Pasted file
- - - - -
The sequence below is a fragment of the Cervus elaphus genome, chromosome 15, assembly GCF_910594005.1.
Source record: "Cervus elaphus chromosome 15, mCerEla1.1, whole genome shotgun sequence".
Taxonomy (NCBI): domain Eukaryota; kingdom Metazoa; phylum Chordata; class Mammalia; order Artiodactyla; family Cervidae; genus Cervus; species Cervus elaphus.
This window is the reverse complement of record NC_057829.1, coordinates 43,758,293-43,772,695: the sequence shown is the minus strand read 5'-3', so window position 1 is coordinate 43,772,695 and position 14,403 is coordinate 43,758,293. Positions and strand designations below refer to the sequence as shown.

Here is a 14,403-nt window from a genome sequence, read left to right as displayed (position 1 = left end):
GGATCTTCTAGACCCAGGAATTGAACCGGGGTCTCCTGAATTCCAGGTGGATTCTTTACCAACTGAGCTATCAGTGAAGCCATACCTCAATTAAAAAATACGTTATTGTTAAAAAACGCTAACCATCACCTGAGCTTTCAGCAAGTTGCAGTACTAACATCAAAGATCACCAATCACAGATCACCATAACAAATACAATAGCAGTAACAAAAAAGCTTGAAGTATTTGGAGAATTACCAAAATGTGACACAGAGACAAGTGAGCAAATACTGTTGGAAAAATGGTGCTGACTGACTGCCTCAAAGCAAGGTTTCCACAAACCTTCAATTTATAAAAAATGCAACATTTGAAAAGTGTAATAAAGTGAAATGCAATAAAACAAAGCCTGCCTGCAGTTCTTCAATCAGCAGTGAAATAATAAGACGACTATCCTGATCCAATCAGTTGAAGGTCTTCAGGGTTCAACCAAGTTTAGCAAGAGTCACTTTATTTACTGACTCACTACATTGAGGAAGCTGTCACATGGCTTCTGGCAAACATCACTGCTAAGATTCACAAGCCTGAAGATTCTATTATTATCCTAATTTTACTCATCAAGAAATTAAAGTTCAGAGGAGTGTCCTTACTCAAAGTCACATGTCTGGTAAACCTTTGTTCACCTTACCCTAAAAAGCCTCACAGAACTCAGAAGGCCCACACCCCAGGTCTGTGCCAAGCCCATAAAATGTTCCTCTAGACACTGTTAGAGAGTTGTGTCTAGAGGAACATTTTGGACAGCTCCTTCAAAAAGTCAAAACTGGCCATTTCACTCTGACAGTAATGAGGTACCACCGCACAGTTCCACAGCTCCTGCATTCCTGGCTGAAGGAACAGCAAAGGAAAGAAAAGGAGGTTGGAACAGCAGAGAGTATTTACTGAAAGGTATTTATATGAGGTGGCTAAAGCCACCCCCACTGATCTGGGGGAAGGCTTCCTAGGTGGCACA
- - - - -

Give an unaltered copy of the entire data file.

The sequence below is a fragment of the Cervus elaphus genome, chromosome 15, assembly GCF_910594005.1.
Source record: "Cervus elaphus chromosome 15, mCerEla1.1, whole genome shotgun sequence".
Taxonomy (NCBI): domain Eukaryota; kingdom Metazoa; phylum Chordata; class Mammalia; order Artiodactyla; family Cervidae; genus Cervus; species Cervus elaphus.
This window is the reverse complement of record NC_057829.1, coordinates 43,758,293-43,772,695: the sequence shown is the minus strand read 5'-3', so window position 1 is coordinate 43,772,695 and position 14,403 is coordinate 43,758,293. Positions and strand designations below refer to the sequence as shown.

Here is a 14,403-nt window from a genome sequence, read left to right as displayed (position 1 = left end):
GGATCTTCTAGACCCAGGAATTGAACCGGGGTCTCCTGAATTCCAGGTGGATTCTTTACCAACTGAGCTATCAGTGAAGCCATACCTCAATTAAAAAATACGTTATTGTTAAAAAACGCTAACCATCACCTGAGCTTTCAGCAAGTTGCAGTACTAACATCAAAGATCACCAATCACAGATCACCATAACAAATACAATAGCAGTAACAAAAAAGCTTGAAGTATTTGGAGAATTACCAAAATGTGACACAGAGACAAGTGAGCAAATACTGTTGGAAAAATGGTGCTGACTGACTGCCTCAAAGCAAGGTTTCCACAAACCTTCAATTTATAAAAAATGCAACATTTGAAAAGTGTAATAAAGTGAAATGCAATAAAACAAAGCCTGCCTGCAGTTCTTCAATCAGCAGTGAAATAATAAGACGACTATCCTGATCCAATCAGTTGAAGGTCTTCAGGGTTCAACCAAGTTTAGCAAGAGTCACTTTATTTACTGACTCACTACATTGAGGAAGCTGTCACATGGCTTCTGGCAAACATCACTGCTAAGATTCACAAGCCTGAAGATTCTATTATTATCCTAATTTTACTCATCAAGAAATTAAAGTTCAGAGGAGTGTCCTTACTCAAAGTCACATGTCTGGTAAACCTTTGTTCACCTTACCCTAAAAAGCCTCACAGAACTCAGAAGGCCCACACCCCAGGTCTGTGCCAAGCCCATAAAATGTTCCTCTAGACACTGTTAGAGAGTTGTGTCTAGAGGAACATTTTGGACAGCTCCTTCAAAAAGTCAAAACTGGCCATTTCACTCTGACAGTAATGAGGTACCACCGCACAGTTCCACAGCTCCTGCATTCCTGGCTGAAGGAACAGCAAAGGAAAGAAAAGGAGGTTGGAACAGCAGAGAGTATTTACTGAAAGGTATTTATATGAGGTGGCTAAAGCCACCCCCACTGATCTGGGGGAAGGCTTCCTAGGTGGCACA